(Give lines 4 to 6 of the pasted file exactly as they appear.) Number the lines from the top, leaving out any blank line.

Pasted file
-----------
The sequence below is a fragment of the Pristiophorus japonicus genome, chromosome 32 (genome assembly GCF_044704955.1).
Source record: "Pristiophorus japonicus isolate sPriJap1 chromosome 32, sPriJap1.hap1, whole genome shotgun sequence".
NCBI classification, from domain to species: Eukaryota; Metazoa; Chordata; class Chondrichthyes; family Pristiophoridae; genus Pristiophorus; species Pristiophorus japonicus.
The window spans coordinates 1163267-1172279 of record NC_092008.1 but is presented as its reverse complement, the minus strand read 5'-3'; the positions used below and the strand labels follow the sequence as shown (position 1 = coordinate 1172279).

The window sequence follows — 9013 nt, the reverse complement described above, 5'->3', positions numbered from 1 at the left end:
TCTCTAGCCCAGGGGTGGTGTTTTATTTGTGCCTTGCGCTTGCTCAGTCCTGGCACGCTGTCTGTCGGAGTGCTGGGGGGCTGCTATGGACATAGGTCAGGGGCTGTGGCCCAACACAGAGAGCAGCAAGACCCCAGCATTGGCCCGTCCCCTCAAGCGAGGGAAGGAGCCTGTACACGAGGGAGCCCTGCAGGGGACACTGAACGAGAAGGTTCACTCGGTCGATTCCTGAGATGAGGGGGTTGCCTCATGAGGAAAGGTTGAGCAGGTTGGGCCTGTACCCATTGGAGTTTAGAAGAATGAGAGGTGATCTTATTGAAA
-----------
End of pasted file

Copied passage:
The window spans coordinates 1163267-1172279 of record NC_092008.1 but is presented as its reverse complement, the minus strand read 5'-3'; the positions used below and the strand labels follow the sequence as shown (position 1 = coordinate 1172279).

The window sequence follows — 9013 nt, the reverse complement described above, 5'->3', positions numbered from 1 at the left end:
TCTCTAGCCCAGGGGTGGTGTTTTATTTGTGCCTTGCGCTTGCTCAGTCCTGGCACGCTGTCTGTCGGAGTGCTGGGGGGCTGCTATGGACATAGGTCAGGGGCTGTGGCCCAACACAGAGAGCAGCAAGACCCCAGCATTGGCCCGTCCCCTCAAGCGAGGGAAGGAGCCTGTACACGAGGGAGCCCTGCAGGGGACACTGAACGAGAAGGTTCACTCGGTCGATTCCTGAGATGAGGGGGTTGCCTCATGAGGAAAGGTTGAGCAGGTTGGGCCTGTACCCATTGGAGTTTAGAAGAATGAGAGGTGATCTTATTGAAA